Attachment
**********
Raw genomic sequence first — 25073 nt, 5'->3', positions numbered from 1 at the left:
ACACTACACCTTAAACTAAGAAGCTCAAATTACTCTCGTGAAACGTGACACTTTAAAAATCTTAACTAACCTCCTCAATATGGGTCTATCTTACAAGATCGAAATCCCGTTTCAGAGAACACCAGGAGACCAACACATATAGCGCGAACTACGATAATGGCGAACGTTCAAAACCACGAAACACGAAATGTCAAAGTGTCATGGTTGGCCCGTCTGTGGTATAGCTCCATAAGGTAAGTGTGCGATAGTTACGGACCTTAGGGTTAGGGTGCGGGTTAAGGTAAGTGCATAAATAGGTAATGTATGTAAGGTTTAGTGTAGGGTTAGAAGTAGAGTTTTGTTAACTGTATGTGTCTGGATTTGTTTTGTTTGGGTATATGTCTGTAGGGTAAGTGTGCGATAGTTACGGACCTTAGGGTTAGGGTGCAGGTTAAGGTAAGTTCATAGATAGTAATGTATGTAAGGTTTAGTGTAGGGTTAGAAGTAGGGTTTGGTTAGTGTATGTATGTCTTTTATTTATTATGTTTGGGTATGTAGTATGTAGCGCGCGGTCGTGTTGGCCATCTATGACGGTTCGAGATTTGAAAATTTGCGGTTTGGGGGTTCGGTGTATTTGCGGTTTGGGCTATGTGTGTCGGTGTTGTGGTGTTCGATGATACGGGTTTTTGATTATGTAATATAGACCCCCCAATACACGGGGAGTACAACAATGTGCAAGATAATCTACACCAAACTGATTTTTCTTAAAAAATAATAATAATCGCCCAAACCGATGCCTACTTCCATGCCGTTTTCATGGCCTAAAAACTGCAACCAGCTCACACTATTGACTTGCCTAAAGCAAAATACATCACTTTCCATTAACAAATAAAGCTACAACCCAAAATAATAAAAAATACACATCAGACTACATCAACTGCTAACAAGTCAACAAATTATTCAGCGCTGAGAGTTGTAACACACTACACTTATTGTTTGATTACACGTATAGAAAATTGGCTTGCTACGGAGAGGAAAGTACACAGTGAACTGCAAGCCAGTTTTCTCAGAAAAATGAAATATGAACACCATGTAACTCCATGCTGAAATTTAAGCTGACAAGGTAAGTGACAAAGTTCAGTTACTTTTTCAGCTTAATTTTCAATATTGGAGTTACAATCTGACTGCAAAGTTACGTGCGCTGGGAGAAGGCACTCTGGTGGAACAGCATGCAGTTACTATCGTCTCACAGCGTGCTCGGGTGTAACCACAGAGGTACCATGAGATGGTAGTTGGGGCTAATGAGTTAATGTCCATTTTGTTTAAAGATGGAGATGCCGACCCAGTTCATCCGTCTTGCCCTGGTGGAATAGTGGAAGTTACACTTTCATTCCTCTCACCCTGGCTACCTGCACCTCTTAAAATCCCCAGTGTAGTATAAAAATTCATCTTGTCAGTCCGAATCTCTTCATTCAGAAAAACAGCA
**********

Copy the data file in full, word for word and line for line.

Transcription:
Raw genomic sequence first — 25073 nt, 5'->3', positions numbered from 1 at the left:
ACACTACACCTTAAACTAAGAAGCTCAAATTACTCTCGTGAAACGTGACACTTTAAAAATCTTAACTAACCTCCTCAATATGGGTCTATCTTACAAGATCGAAATCCCGTTTCAGAGAACACCAGGAGACCAACACATATAGCGCGAACTACGATAATGGCGAACGTTCAAAACCACGAAACACGAAATGTCAAAGTGTCATGGTTGGCCCGTCTGTGGTATAGCTCCATAAGGTAAGTGTGCGATAGTTACGGACCTTAGGGTTAGGGTGCGGGTTAAGGTAAGTGCATAAATAGGTAATGTATGTAAGGTTTAGTGTAGGGTTAGAAGTAGAGTTTTGTTAACTGTATGTGTCTGGATTTGTTTTGTTTGGGTATATGTCTGTAGGGTAAGTGTGCGATAGTTACGGACCTTAGGGTTAGGGTGCAGGTTAAGGTAAGTTCATAGATAGTAATGTATGTAAGGTTTAGTGTAGGGTTAGAAGTAGGGTTTGGTTAGTGTATGTATGTCTTTTATTTATTATGTTTGGGTATGTAGTATGTAGCGCGCGGTCGTGTTGGCCATCTATGACGGTTCGAGATTTGAAAATTTGCGGTTTGGGGGTTCGGTGTATTTGCGGTTTGGGCTATGTGTGTCGGTGTTGTGGTGTTCGATGATACGGGTTTTTGATTATGTAATATAGACCCCCCAATACACGGGGAGTACAACAATGTGCAAGATAATCTACACCAAACTGATTTTTCTTAAAAAATAATAATAATCGCCCAAACCGATGCCTACTTCCATGCCGTTTTCATGGCCTAAAAACTGCAACCAGCTCACACTATTGACTTGCCTAAAGCAAAATACATCACTTTCCATTAACAAATAAAGCTACAACCCAAAATAATAAAAAATACACATCAGACTACATCAACTGCTAACAAGTCAACAAATTATTCAGCGCTGAGAGTTGTAACACACTACACTTATTGTTTGATTACACGTATAGAAAATTGGCTTGCTACGGAGAGGAAAGTACACAGTGAACTGCAAGCCAGTTTTCTCAGAAAAATGAAATATGAACACCATGTAACTCCATGCTGAAATTTAAGCTGACAAGGTAAGTGACAAAGTTCAGTTACTTTTTCAGCTTAATTTTCAATATTGGAGTTACAATCTGACTGCAAAGTTACGTGCGCTGGGAGAAGGCACTCTGGTGGAACAGCATGCAGTTACTATCGTCTCACAGCGTGCTCGGGTGTAACCACAGAGGTACCATGAGATGGTAGTTGGGGCTAATGAGTTAATGTCCATTTTGTTTAAAGATGGAGATGCCGACCCAGTTCATCCGTCTTGCCCTGGTGGAATAGTGGAAGTTACACTTTCATTCCTCTCACCCTGGCTACCTGCACCTCTTAAAATCCCCAGTGTAGTATAAAAATTCATCTTGTCAGTCCGAATCTCTTCATTCAGAAAAACAGCA